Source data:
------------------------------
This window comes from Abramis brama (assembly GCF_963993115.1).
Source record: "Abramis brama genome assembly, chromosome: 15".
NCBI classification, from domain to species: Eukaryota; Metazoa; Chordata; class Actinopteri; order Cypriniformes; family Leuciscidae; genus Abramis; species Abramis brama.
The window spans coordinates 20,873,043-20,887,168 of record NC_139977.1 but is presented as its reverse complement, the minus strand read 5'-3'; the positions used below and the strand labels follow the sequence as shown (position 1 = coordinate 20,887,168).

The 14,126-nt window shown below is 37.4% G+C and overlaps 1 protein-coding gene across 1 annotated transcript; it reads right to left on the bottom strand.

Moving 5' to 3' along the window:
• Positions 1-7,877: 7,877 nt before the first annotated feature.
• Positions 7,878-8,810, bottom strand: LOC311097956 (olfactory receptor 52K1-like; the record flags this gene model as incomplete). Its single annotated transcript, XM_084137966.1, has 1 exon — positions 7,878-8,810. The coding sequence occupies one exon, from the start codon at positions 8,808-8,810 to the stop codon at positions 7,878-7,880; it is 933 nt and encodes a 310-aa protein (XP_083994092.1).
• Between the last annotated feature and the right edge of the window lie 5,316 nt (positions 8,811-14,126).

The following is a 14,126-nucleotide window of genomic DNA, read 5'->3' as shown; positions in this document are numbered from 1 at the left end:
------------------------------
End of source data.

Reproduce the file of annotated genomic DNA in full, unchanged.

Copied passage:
This window comes from Abramis brama (assembly GCF_963993115.1).
Source record: "Abramis brama genome assembly, chromosome: 15".
NCBI classification, from domain to species: Eukaryota; Metazoa; Chordata; class Actinopteri; order Cypriniformes; family Leuciscidae; genus Abramis; species Abramis brama.
The window spans coordinates 20,873,043-20,887,168 of record NC_139977.1 but is presented as its reverse complement, the minus strand read 5'-3'; the positions used below and the strand labels follow the sequence as shown (position 1 = coordinate 20,887,168).

The 14,126-nt window shown below is 37.4% G+C and overlaps 1 protein-coding gene across 1 annotated transcript; it reads right to left on the bottom strand.

Moving 5' to 3' along the window:
• Positions 1-7,877: 7,877 nt before the first annotated feature.
• Positions 7,878-8,810, bottom strand: LOC311097956 (olfactory receptor 52K1-like; the record flags this gene model as incomplete). Its single annotated transcript, XM_084137966.1, has 1 exon — positions 7,878-8,810. The coding sequence occupies one exon, from the start codon at positions 8,808-8,810 to the stop codon at positions 7,878-7,880; it is 933 nt and encodes a 310-aa protein (XP_083994092.1).
• Between the last annotated feature and the right edge of the window lie 5,316 nt (positions 8,811-14,126).

The following is a 14,126-nucleotide window of genomic DNA, read 5'->3' as shown; positions in this document are numbered from 1 at the left end: